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Good afternoon, and welcome to Globe Climate, a newsletter about climate change, environment and resources in Canada.
Start your day with a big bite out of this essay titled: I ate a butterfly at a high-end Danish restaurant - and discovered what we’re all hungry for.
Rasmus Munk, head chef and co-owner of the Alchemist restaurant, also started a project called JunkFood when the pandemic closed his restaurant, providing decent meals for the homeless. And he gathers findings from his test kitchen to lessen environmental damage, converting food waste such as the king-crab tail into something tasty enough that the industry might adopt it.
Another project is his cultivation of edible butterflies, seeking a new sustainable protein.
Now, let’s catch you up on other news.
Noteworthy reporting this week:
- Climate commitments: Rising oil and gas emissions counterbalancing progress toward Canada’s climate goals in other sectors, new estimate shows
- Energy: Ottawa’s clean electricity regulations put consumers at risk, Alberta’s electricity operator says
- EV batteries: Sweden’s Northvolt picks Quebec for new multibillion-dollar EV battery factory
- Urban gardening: Rewilding in the city begins with tree planting, and right now is the prime time to start digging
- Kelly Cryderman column: Alberta looking to Ontario for an ally on electricity regulations
- Report on business magazine: Subterra Renewables is bringing geothermal to a condo tower near you
- From The Narwhal: Nipissing First Nation officials unsettled by tour of North Bay’s new plastics factory
A deeper dive
João Macedo is a big-wave surfer. A renowned one, too, with multiple World Surf League nominations. To be a surfer of his calibre requires a healthy dose of optimism. Innovative equipment. A strategic understanding of the environmental conditions. But most of all, a capacity to embrace risk and pressure in the search for a bigger payoff.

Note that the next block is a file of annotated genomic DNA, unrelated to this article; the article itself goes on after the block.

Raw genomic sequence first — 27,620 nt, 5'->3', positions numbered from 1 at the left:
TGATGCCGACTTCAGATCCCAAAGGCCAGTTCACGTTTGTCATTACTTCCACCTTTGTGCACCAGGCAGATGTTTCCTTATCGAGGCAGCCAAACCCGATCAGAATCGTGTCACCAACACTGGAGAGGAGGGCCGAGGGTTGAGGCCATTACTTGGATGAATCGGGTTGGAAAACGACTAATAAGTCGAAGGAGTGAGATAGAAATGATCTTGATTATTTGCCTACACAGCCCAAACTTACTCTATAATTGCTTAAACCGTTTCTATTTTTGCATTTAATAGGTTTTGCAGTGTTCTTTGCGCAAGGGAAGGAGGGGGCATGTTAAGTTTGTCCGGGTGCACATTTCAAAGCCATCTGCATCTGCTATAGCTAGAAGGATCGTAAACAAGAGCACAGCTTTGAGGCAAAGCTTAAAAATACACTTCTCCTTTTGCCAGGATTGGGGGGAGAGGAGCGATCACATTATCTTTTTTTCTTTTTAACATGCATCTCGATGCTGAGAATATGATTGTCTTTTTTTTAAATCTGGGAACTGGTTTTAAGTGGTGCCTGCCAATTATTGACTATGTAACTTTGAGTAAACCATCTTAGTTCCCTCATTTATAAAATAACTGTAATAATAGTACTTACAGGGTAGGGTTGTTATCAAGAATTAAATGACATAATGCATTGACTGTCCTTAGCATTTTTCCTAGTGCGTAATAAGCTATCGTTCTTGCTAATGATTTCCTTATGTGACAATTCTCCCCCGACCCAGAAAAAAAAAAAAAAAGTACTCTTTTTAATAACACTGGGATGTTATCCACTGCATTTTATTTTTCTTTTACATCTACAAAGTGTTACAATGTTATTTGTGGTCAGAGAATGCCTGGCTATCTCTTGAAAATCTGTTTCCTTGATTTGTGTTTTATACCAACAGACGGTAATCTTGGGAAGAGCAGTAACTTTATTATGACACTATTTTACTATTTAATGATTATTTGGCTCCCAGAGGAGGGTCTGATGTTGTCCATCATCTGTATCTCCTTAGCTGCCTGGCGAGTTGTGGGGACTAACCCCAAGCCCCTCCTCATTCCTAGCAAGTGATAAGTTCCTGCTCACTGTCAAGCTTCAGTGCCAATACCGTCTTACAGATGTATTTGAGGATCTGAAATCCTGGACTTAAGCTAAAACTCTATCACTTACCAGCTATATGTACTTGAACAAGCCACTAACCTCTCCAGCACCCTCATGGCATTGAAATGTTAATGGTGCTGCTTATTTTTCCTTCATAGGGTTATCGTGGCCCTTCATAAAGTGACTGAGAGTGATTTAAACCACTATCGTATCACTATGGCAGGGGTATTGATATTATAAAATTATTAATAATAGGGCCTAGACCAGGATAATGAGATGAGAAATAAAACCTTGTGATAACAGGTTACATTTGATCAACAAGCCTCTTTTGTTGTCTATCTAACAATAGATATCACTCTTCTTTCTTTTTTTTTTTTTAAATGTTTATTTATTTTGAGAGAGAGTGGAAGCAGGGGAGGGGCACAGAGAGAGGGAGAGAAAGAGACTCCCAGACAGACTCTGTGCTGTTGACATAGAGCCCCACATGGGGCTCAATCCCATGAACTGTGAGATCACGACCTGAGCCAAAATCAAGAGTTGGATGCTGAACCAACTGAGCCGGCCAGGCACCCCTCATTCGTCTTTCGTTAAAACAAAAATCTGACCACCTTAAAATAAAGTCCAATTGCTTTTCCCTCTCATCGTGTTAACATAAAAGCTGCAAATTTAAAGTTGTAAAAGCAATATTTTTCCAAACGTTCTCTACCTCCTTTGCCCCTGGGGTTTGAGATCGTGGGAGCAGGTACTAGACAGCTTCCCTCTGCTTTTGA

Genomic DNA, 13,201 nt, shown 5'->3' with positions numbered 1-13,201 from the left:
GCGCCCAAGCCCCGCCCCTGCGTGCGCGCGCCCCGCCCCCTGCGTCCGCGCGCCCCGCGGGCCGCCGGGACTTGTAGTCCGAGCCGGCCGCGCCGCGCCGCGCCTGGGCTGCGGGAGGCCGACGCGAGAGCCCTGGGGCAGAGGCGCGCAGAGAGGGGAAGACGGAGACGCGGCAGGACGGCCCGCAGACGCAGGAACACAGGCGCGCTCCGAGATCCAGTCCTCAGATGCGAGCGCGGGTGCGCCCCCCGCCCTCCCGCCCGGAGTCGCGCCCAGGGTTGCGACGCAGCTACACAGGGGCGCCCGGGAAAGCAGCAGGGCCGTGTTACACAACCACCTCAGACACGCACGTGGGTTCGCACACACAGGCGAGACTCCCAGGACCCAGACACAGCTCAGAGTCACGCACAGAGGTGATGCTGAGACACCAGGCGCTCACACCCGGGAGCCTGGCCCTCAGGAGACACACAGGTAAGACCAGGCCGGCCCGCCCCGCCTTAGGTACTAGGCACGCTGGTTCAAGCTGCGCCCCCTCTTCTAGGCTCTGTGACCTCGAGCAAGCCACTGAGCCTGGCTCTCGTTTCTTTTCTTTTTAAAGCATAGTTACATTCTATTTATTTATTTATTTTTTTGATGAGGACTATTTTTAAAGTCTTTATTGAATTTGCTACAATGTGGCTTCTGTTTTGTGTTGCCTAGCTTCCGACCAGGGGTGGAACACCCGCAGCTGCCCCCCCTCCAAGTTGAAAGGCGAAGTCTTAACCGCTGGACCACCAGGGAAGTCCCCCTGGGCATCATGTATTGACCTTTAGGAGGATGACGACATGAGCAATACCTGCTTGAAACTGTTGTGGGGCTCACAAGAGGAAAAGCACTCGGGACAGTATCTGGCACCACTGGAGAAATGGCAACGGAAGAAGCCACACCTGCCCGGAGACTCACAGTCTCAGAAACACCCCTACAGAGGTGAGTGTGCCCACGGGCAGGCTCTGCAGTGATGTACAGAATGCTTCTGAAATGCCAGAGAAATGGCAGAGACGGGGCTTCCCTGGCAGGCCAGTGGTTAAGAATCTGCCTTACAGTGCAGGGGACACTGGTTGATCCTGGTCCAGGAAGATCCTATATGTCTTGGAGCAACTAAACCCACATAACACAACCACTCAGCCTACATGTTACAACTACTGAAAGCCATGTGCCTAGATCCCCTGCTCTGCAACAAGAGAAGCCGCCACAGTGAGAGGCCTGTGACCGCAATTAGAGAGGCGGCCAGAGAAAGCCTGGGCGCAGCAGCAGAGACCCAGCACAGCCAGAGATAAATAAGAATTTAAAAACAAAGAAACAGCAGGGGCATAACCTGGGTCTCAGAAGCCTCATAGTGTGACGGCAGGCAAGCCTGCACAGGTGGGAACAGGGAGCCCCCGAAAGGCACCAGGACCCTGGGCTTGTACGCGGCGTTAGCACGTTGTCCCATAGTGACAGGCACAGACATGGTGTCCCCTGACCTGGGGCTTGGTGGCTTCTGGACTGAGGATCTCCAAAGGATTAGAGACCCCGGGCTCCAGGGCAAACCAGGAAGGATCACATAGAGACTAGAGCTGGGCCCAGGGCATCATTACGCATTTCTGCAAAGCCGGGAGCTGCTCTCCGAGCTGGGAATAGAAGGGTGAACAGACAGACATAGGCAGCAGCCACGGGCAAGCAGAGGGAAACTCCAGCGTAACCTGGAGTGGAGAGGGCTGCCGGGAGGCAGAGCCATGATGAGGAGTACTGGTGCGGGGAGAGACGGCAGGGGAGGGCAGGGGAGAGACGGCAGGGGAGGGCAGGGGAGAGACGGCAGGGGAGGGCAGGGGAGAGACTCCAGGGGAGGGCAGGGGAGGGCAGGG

Which makes him perfect for his second career: president and founder of the Hope Zones Foundation, an organization that, among other ocean-centred initiatives, protects marine biodiversity while allowing Portuguese coastal communities to flourish.
Those who spend a lot of time in—and with—the sea witness firsthand the significant challenges affecting marine ecosystems.
For surfing enthusiasts such as Mr. Macedo, his co-founder Moritz Seidel and ambassadors of the foundation, it could be argued that there is no greater accomplishment than to help preserve their very own playing field. In the waters of Portuguese surf haven Nazaré, the team has launched a bold new experiment in seaweed reforestation.
The kelp forests in Portugal are particularly threatened by coastal pollution, including sediment that’s pumped into the sea by various infrastructure projects, as well as frequent heat waves, invasive species, bottom trawling from fisheries, and rising temperatures and intense meteorological events related to climate change, according to Jan Verbeek, the scientific manager at SeaForester, a company whose aim is to replant seaweed forests around the world.
Kelp is not to be underestimated: In addition to fostering biodiversity, it also plays a key role in CO2 absorption, and represents an alternative source of food and protein.
What else you missed
- No new oil, coal projects needed as fossil-fuel demand to peak this decade, IEA report says
- Ontario PCs vow to enshrine Greenbelt boundaries in law, but block NDP bill
- New York area under state of emergency after storms flood subways, strand people in cars